The 2020 U.S. Election, A View From Canada

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Hosted by

The Jackman Humanities Institute

Zoom

Wondering how to make sense of this historic American presidential election? You’re not alone. Join us for a panel featuring historians, political scientists, and media experts as they weigh in on the significance of the 2020 election for the United States, Canada, and the world. Panelists will discuss the current state of American politics and society, where the 2020 election fits into the long history of American politics, and answer audience questions. 



Featuring:

  • Wendell Nii Laryea Adjetey, Historian, McGill University
  • Regina Bateson, Political Scientist, University of Ottawa
  • Jason Opal, Historian, McGill University 
  • Jaime Lee Kirtz, Digital Democracies Group, Simon Fraser University

Moderated by:

  • Melissa J. Gismondi, Writer & Journalist, University of Toronto
  • Shira Lurie, Historian, University of Toronto

Please note: Chat will be turned off for this webinar and we'll only be accepting questions ahead of time. If you have a question for the panel, please email melissa.gismondi@utoronto.ca before the webinar.

Bios

Wendell Nii Laryea Adjetey is Assistant Professor of post-Reconstruction U.S. history at McGill University, specializing on the African American experience and African Diaspora in Canada and the Caribbean. His first monograph is entitled Cross-Border Cosmopolitans: The Making of a pan-African North America, 1919-1992, which is under contract with the University of North Carolina Press. Dr. Adjetey earned his honours B.A. and M.A. from the University of Toronto, and M.A., M.Phil., and the Ph.D. from Yale University. His dissertation won the Edwin M. Small Prize for "outstanding" contribution to U.S. history; the Sylvia Ardyn Boone Prize for African American History; and the Canadian Studies Prize.

Regina Bateson is a visiting professor at the University of Ottawa. She earned a BA in history from Stanford University and a PhD in political science from Yale University, with support from a National Science Foundation Graduate Research Fellowship. Her articles are published or forthcoming in the American Political Science Review, Perspectives on Politics, Comparative Political Studies, Comparative Politics, and the Journal of Peace Research. Her research has also been featured in outlets like the New York Times, Ms. Magazine, TIME, and Nautilus. Before moving to Ottawa, she taught in the political science department at MIT. In 2017-2018, Bateson moved back to her hometown and ran for Congress in California's 4th District. She was also previously a Foreign Service Officer for the US Department of State.

Jason Opal took his BA from Cornell University in 1998 and his PhD from Brandeis University in 2004. He is the author ofBeyond the Farm: National Ambitions in Rural New England (University of Pennsylvania Press, 2008), part of which won the Binkley-Stephenson Award from the Organization of American Historians, and of Avenging the People: Andrew Jackson, the Rule of Law, and the American Nation (Oxford University Press, 2017), which was selected by both the History Book Club and the Military Book Club in the United States and was named one of the "summer's best books" in Law and History by The Timesof London. His new book project, supported by a Social Science and Humanities Research Council of Canada grant, is Most Noble Island: Three Ages of Barbados in the Early Americas. His writings on American politics and culture, public health, race, and economic policy have appeared in the Washington Post, the Globe and Mail, the Los Angeles TimesThe Walrus, Time, and Jacobin. He has taught at McGill since 2009 and is now the Chair of the Department of History and Classical Studies.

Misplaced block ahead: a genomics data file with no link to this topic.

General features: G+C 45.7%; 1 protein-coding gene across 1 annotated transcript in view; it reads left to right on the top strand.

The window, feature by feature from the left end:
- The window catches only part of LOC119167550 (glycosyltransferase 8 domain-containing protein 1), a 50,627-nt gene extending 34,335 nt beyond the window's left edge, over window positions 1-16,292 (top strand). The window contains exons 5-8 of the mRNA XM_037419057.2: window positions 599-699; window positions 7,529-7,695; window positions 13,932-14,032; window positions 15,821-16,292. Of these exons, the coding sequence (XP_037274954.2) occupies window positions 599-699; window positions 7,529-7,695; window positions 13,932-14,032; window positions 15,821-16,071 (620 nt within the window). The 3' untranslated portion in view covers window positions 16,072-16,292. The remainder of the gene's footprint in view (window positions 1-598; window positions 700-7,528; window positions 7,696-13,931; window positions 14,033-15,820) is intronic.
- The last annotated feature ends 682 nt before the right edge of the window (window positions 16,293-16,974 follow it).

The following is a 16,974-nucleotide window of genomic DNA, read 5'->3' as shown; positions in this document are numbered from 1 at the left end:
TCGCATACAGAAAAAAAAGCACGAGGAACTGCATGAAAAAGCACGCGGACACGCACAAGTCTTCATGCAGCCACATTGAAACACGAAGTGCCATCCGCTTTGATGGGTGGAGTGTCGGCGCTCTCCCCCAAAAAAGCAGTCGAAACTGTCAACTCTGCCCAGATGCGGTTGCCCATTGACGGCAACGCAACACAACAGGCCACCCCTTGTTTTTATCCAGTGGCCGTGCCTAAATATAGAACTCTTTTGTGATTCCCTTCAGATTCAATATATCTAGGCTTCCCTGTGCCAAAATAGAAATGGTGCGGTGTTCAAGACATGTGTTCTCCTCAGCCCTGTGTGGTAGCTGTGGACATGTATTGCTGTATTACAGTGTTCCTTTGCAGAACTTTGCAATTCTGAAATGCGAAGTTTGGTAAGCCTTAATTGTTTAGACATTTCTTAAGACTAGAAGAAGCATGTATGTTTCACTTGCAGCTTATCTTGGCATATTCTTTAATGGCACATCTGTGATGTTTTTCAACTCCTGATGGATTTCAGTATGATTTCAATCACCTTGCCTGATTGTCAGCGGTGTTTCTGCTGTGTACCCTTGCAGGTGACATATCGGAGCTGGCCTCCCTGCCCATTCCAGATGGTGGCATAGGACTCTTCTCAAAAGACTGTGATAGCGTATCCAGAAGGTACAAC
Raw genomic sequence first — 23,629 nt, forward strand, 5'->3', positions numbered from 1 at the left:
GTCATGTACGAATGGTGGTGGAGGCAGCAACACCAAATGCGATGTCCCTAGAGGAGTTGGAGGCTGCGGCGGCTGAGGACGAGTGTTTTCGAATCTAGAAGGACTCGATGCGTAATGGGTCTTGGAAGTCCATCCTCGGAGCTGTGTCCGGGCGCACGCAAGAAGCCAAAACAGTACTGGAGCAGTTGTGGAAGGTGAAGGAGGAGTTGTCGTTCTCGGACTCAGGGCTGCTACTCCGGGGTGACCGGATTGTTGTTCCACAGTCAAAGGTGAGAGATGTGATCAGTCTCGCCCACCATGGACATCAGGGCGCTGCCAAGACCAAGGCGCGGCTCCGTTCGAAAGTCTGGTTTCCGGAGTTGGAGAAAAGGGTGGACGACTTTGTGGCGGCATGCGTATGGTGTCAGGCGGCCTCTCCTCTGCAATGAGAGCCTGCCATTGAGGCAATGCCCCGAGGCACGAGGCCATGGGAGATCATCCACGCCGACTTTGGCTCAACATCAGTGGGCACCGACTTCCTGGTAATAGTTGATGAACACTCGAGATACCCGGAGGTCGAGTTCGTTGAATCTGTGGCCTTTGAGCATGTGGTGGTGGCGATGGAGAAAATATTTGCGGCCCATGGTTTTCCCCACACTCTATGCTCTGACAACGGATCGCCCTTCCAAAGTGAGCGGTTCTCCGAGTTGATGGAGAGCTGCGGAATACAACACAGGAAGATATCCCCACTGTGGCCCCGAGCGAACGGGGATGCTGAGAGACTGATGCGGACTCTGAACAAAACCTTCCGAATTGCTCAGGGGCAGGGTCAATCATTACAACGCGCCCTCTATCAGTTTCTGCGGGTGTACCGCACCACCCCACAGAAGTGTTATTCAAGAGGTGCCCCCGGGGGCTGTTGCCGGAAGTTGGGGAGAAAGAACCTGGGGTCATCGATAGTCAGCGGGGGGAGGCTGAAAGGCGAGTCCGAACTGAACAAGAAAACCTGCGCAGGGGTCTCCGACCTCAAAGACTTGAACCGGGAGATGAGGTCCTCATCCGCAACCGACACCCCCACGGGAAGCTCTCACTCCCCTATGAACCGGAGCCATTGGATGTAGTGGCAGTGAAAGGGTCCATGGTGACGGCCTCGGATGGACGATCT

Jaime-Lee Kirtz is a postdoctoral fellow at the Digital Democracies Institute at Simon Fraser University, specializing in algorithmic culture, platform studies and policy analysis. She earned a BSc in Physics from the University of British Columbia, a MA in English from Concordia University, and a PhD in Media Studies from the University of Colorado Boulder with support from the Social Sciences and Humanities Research Council of Canada. She has also worked as a research fellow for the Center for Media, Religion and Culture, and as a Residency Fellow at the University of Toronto McLuhan Center. Her articles have been published in Ada: A Journal of Gender, New Media & Technology and Digital Humanities Quarterly. She is currently working on a monograph about issues of gendered concealment and exclusion in modern technoculture.

 

Melissa J. Gismondi is an award-winning writer and multimedia journalist. She is currently the Public Humanities & New Media Fellow at the Jackman Humanities Institute at the University of Toronto. Her work appears regularly in The New York Times, The Walrus, The Toronto Star, The Washington Post and on CBC Radio.

Shira Lurie is a political historian of the United States. She is currently the University College Fellow of Early American History at the University of Toronto. Her writing has been featured in The Washington Post, The Toronto Star, Inside Higher Ed, The Conversation and The Journal of the Early Republic.